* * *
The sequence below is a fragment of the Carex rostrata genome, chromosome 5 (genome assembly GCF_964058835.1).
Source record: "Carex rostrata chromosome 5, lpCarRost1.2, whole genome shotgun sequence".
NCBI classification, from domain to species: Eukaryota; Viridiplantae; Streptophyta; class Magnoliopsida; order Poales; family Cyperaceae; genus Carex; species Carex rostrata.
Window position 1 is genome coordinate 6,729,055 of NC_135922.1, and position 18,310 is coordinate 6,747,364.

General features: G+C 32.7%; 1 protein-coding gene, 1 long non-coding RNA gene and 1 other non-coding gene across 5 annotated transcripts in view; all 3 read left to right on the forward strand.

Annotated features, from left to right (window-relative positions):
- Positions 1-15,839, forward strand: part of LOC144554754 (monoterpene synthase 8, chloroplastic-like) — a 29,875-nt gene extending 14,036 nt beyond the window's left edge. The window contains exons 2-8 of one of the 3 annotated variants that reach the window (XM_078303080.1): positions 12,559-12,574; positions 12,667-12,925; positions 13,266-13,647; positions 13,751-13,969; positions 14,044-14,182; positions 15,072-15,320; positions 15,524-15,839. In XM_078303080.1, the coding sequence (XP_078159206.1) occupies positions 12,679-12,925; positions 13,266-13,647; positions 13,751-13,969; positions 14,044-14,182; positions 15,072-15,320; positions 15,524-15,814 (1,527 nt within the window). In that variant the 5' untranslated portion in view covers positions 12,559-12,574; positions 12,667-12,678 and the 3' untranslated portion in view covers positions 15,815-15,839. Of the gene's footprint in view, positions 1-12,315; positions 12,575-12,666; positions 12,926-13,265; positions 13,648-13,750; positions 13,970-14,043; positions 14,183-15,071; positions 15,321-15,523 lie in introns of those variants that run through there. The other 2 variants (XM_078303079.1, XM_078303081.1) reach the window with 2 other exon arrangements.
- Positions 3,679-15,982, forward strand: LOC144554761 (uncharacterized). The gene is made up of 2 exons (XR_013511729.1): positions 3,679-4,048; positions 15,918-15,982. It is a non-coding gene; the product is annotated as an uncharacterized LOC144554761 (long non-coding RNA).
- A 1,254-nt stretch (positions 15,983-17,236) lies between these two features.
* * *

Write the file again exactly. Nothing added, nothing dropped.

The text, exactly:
The sequence below is a fragment of the Carex rostrata genome, chromosome 5 (genome assembly GCF_964058835.1).
Source record: "Carex rostrata chromosome 5, lpCarRost1.2, whole genome shotgun sequence".
NCBI classification, from domain to species: Eukaryota; Viridiplantae; Streptophyta; class Magnoliopsida; order Poales; family Cyperaceae; genus Carex; species Carex rostrata.
Window position 1 is genome coordinate 6,729,055 of NC_135922.1, and position 18,310 is coordinate 6,747,364.

General features: G+C 32.7%; 1 protein-coding gene, 1 long non-coding RNA gene and 1 other non-coding gene across 5 annotated transcripts in view; all 3 read left to right on the forward strand.

Annotated features, from left to right (window-relative positions):
- Positions 1-15,839, forward strand: part of LOC144554754 (monoterpene synthase 8, chloroplastic-like) — a 29,875-nt gene extending 14,036 nt beyond the window's left edge. The window contains exons 2-8 of one of the 3 annotated variants that reach the window (XM_078303080.1): positions 12,559-12,574; positions 12,667-12,925; positions 13,266-13,647; positions 13,751-13,969; positions 14,044-14,182; positions 15,072-15,320; positions 15,524-15,839. In XM_078303080.1, the coding sequence (XP_078159206.1) occupies positions 12,679-12,925; positions 13,266-13,647; positions 13,751-13,969; positions 14,044-14,182; positions 15,072-15,320; positions 15,524-15,814 (1,527 nt within the window). In that variant the 5' untranslated portion in view covers positions 12,559-12,574; positions 12,667-12,678 and the 3' untranslated portion in view covers positions 15,815-15,839. Of the gene's footprint in view, positions 1-12,315; positions 12,575-12,666; positions 12,926-13,265; positions 13,648-13,750; positions 13,970-14,043; positions 14,183-15,071; positions 15,321-15,523 lie in introns of those variants that run through there. The other 2 variants (XM_078303079.1, XM_078303081.1) reach the window with 2 other exon arrangements.
- Positions 3,679-15,982, forward strand: LOC144554761 (uncharacterized). The gene is made up of 2 exons (XR_013511729.1): positions 3,679-4,048; positions 15,918-15,982. It is a non-coding gene; the product is annotated as an uncharacterized LOC144554761 (long non-coding RNA).
- A 1,254-nt stretch (positions 15,983-17,236) lies between these two features.